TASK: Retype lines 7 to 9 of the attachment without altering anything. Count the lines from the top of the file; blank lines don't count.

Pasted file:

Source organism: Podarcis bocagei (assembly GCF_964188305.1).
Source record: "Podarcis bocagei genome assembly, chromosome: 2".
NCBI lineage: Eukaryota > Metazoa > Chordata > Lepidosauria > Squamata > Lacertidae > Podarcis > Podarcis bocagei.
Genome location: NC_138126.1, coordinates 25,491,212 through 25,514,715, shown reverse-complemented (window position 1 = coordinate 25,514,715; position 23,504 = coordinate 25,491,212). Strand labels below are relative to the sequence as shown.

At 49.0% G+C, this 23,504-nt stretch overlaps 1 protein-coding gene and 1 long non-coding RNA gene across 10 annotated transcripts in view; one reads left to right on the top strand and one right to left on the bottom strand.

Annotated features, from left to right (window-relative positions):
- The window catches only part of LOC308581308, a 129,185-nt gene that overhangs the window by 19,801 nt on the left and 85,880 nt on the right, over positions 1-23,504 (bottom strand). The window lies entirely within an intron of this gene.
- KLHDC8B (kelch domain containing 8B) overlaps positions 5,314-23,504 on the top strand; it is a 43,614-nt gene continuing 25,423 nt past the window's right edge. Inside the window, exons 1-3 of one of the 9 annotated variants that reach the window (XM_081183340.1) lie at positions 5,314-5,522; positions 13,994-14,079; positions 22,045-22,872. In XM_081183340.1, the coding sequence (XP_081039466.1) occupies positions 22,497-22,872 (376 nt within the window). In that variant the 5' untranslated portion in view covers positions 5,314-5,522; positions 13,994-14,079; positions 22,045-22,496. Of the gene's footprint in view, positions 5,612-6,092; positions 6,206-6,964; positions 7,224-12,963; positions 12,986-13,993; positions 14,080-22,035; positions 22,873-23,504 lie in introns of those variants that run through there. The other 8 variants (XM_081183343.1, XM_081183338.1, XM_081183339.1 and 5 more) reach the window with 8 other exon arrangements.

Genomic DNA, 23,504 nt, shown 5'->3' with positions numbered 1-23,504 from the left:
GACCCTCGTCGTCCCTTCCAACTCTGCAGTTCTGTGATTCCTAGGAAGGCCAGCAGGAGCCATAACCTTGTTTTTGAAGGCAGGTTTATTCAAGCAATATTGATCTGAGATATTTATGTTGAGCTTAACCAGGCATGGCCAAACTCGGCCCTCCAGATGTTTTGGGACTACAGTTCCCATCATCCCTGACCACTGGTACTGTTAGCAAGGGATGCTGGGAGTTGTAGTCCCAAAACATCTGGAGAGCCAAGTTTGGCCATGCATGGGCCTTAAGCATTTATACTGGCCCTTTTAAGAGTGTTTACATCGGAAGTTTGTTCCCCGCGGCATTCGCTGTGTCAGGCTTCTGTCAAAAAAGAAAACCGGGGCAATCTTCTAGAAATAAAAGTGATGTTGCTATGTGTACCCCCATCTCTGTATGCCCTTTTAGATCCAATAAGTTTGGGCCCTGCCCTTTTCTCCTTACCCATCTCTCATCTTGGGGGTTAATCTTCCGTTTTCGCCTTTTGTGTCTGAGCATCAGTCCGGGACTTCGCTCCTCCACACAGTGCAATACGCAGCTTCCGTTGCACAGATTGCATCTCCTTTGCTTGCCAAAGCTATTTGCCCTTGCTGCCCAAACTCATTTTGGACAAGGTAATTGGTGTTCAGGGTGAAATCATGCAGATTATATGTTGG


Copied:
- The window catches only part of LOC308581308, a 129,185-nt gene that overhangs the window by 19,801 nt on the left and 85,880 nt on the right, over positions 1-23,504 (bottom strand). The window lies entirely within an intron of this gene.
- KLHDC8B (kelch domain containing 8B) overlaps positions 5,314-23,504 on the top strand; it is a 43,614-nt gene continuing 25,423 nt past the window's right edge. Inside the window, exons 1-3 of one of the 9 annotated variants that reach the window (XM_081183340.1) lie at positions 5,314-5,522; positions 13,994-14,079; positions 22,045-22,872. In XM_081183340.1, the coding sequence (XP_081039466.1) occupies positions 22,497-22,872 (376 nt within the window). In that variant the 5' untranslated portion in view covers positions 5,314-5,522; positions 13,994-14,079; positions 22,045-22,496. Of the gene's footprint in view, positions 5,612-6,092; positions 6,206-6,964; positions 7,224-12,963; positions 12,986-13,993; positions 14,080-22,035; positions 22,873-23,504 lie in introns of those variants that run through there. The other 8 variants (XM_081183343.1, XM_081183338.1, XM_081183339.1 and 5 more) reach the window with 8 other exon arrangements.

Genomic DNA, 23,504 nt, shown 5'->3' with positions numbered 1-23,504 from the left: